A search may be incident to an arrest "only if it is substantially contemporaneous with the arrest and is confined to the immediate vicinity of the arrest." Shipley v. California, 395 U.S. 818, 819, 89 S.Ct. 2053, 23 L.Ed.2d 732; Stoner v. California, 376 U.S. 483, 486, 84 S.Ct. 889, 891, 11 L.Ed.2d 856. If a search of a house is to be upheld as incident to an arrest, that arrest must take place inside the house, cf. Agnello v. United States, 269 U.S. 20, 32, 46 S.Ct. 4, 6, 70 L.Ed. 145, not somewhere outside-whether two blocks away, James v. Louisiana, 382 U.S. 36, 86 S.Ct. 151, 15 L.Ed.2d 30, twenty feet away, Shipley v. California, supra, or on the sidewalk near the front steps. 'Belief, however well founded, that an article sought is concealed in a dwelling house furnishes no justification for a search of that place without a warrant.' Agnello v. United States, supra, 269 U.S. at 33, 46 S.Ct. at 6. That basic rule 'has never been questioned in this Court.' Stoner v. California, supra, 376 U.S. at 487 n. 5, 84 S.Ct. at 892.
The Louisiana Supreme Court thought the search independently supportable because it involved narcotics, which are easily removed, hidden, or destroyed. It would be unreasonable, the Louisiana court concluded, 'to require the officers under the facts of the case to first secure a search warrant before searching the premises, as time is of the essence inasmuch as the officers never know whether there is anyone on the premises to be searched who could very easily destroy the evidence.' 252 La., at 1070, 215 So.2d, at 816. Such a rationale could not apply to the present case, since by their own account the arresting officers satisfied themselves that no one else was in the house when they first entered the premises. But entirely apart from that point, our past decisions make clear that only in 'a few specifically established and well-delineated' situations, Katz v. United States, 389 U.S. 347, 357, 88 S.Ct. 507, 19 L.Ed.2d 576, may a warrantless search of a dwelling withstand constitutional scrutiny, even though the authorities have probable cause to conduct it. The burden rests on the State to show the existence of such an exceptional situation. Chimel v. California, supra, 395 U.S. at 762, 89 S.Ct. at 2039; United States v. Jeffers, 342 U.S. 48, 51, 72 S.Ct. 93, 95, 96 L.Ed. 59; McDonald v. United States, 335 U.S. 451, 456, 69 S.Ct. 191, 193, 93 L.Ed. 153. And the record before us discloses none.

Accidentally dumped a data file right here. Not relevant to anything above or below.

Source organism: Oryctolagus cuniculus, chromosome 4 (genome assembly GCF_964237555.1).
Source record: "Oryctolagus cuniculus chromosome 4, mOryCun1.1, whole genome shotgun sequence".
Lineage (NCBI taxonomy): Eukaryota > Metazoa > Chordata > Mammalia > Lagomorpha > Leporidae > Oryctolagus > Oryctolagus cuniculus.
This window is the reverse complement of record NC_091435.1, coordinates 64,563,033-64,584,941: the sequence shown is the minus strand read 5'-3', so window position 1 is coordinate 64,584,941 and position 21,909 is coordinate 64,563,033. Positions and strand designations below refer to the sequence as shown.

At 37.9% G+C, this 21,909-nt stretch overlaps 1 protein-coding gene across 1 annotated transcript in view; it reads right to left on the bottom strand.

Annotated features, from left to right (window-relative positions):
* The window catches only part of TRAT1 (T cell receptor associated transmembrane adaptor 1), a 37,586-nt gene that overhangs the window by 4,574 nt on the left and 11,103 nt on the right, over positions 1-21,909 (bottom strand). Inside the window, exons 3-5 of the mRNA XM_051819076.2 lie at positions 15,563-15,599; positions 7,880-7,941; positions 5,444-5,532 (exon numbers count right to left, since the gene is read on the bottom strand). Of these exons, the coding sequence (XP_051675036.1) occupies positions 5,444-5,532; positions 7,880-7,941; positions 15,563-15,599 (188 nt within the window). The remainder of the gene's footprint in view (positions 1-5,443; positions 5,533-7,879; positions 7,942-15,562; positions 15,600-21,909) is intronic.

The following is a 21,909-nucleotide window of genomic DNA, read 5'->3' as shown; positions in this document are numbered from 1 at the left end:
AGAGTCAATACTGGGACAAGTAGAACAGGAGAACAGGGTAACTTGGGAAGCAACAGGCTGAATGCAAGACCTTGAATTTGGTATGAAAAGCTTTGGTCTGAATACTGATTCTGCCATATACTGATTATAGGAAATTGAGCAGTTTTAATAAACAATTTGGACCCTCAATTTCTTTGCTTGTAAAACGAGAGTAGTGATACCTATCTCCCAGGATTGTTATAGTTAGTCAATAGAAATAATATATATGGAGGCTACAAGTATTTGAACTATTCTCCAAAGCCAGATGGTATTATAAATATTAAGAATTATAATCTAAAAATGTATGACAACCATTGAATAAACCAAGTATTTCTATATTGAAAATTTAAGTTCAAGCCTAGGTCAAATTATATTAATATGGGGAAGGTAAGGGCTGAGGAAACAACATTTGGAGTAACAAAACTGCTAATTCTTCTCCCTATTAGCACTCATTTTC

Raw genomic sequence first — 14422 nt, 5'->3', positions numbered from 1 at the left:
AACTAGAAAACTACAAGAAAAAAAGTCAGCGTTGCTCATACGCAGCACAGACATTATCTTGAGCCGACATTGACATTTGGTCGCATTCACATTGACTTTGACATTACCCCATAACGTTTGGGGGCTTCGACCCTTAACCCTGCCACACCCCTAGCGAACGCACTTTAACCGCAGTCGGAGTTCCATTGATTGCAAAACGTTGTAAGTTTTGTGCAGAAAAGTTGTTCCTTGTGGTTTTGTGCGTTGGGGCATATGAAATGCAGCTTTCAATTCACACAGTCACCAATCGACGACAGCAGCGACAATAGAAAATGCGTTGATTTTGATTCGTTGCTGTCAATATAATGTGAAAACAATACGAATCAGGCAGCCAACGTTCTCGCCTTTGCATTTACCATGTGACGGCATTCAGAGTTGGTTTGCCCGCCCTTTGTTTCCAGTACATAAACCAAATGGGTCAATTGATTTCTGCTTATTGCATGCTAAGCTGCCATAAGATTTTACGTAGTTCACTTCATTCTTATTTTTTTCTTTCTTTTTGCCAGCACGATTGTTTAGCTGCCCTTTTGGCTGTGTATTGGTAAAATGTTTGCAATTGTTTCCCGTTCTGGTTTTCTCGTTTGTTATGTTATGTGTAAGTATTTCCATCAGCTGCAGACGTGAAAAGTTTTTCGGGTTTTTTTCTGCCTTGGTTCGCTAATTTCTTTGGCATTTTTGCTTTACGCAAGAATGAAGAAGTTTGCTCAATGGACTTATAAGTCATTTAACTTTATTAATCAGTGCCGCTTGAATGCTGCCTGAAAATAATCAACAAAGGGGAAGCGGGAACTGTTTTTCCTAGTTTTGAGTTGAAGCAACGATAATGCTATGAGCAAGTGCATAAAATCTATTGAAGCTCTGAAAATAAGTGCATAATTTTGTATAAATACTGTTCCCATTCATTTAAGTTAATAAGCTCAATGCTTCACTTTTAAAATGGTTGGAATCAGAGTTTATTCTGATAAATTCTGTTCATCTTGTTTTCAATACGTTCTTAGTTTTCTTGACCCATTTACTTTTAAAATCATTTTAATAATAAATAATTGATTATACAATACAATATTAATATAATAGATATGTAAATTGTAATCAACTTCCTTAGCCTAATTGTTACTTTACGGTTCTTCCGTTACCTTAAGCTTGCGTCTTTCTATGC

There is no suggestion that anyone consented to the search. Cf. Zap v. United States, 328 U.S. 624, 628, 66 S.Ct. 1277, 1279, 90 L.Ed. 1477. The officers were not responding to an emergency. United States v. Jeffers, supra, 342 U.S. at 52, 72 S.Ct. at 95; McDonald v. United States, supra, 335 U.S. at 454, 69 S.Ct. at 192. They were not in hot pursuit of a fleeing felon. Warden v. Hayden, 387 U.S. 294, 298-299, 87 S.Ct. 1642, 1645-1646, 18 L.Ed.2d 782; Chapman v. United States, 365 U.S. 610, 615, 81 S.Ct. 776, 779, 5 L.Ed.2d 828; Johnson v. United States, 333 U.S. 10, 15, 68 S.Ct. 367, 369, 92 L.Ed. 436. The goods ultimately seized were not in the process of destruction. Schmerber v. California, 384 U.S. 757, 770-771, 86 S.Ct. 1826, 1835-1836, 16 L.Ed.2d 908; United States v. Jeffers, supra; McDonald v. United States, supra, 335 U.S. at 455, 69 S.Ct. at 193. Nor were they about to be removed from the jurisdiction. Chapman v. United States, supra; Johnson v. United States, supra; United States v. Jeffers, supra.
The officers were able to procure two warrants for Vale's arrest. They also had information that he was residing at the address where they found him. There is thus no reason, so far as anything before us appears, to suppose that it was impracticable for them to obtain a search warrant as well. Cf. McDonald v. United States, supra, 335 U.S. at 454-455, 69 S.Ct. at 192-193; Trupiano v. United States, 334 U.S. 699, 705-706, 68 S.Ct. 1229, 1232-1233, 92 L.Ed. 1663; Johnson v. United States, supra; Taylor v. United States, 286 U.S. 1, 6, 52 S.Ct. 466, 467, 76 L.Ed. 928; Go-Bart Importing Co. v. United States, 282 U.S. 344, 358, 51 S.Ct. 153, 158, 75 L.Ed. 374; Carroll v. United States, 267 U.S. 132, 156, 45 S.Ct. 280, 286, 69 L.Ed. 543; cf. Ker v. California, 374 U.S. 23, 42, 83 S.Ct. 1623, 10 L.Ed.2d 726 (opinion of Clark, J.). We decline to hold that an arrest on the street can provide its own 'exigent circumstance' so as to justify a warrantless search of the arrestee's house.
The Louisiana courts committed constitutional error in admitting into evidence the fruits of the illegal search. Shipley v. California, supra, 395 U.S. at 819, 89 S.Ct. at 2054; James v. Louisiana, supra, 382 U.S. at 37, 86 S.Ct. at 151; Ker v. California, supra, 374 U.S. at 30-34, 83 S.Ct. at 1628-1630; Mapp v. Ohio, 367 U.S. 643, 81 S.Ct. 1684, 6 L.Ed.2d 1081. Accordingly, the judgment is reversed and the case is remanded to the Louisiana Supreme Court for further proceedings not inconsistent with this opinion. It is so ordered.
Reversed and remanded.
Mr. Justice BLACKMUN took no part in the consideration or decision of this case.
Mr. Justice BLACK, with whom THE CHIEF JUSTICE joins, dissenting.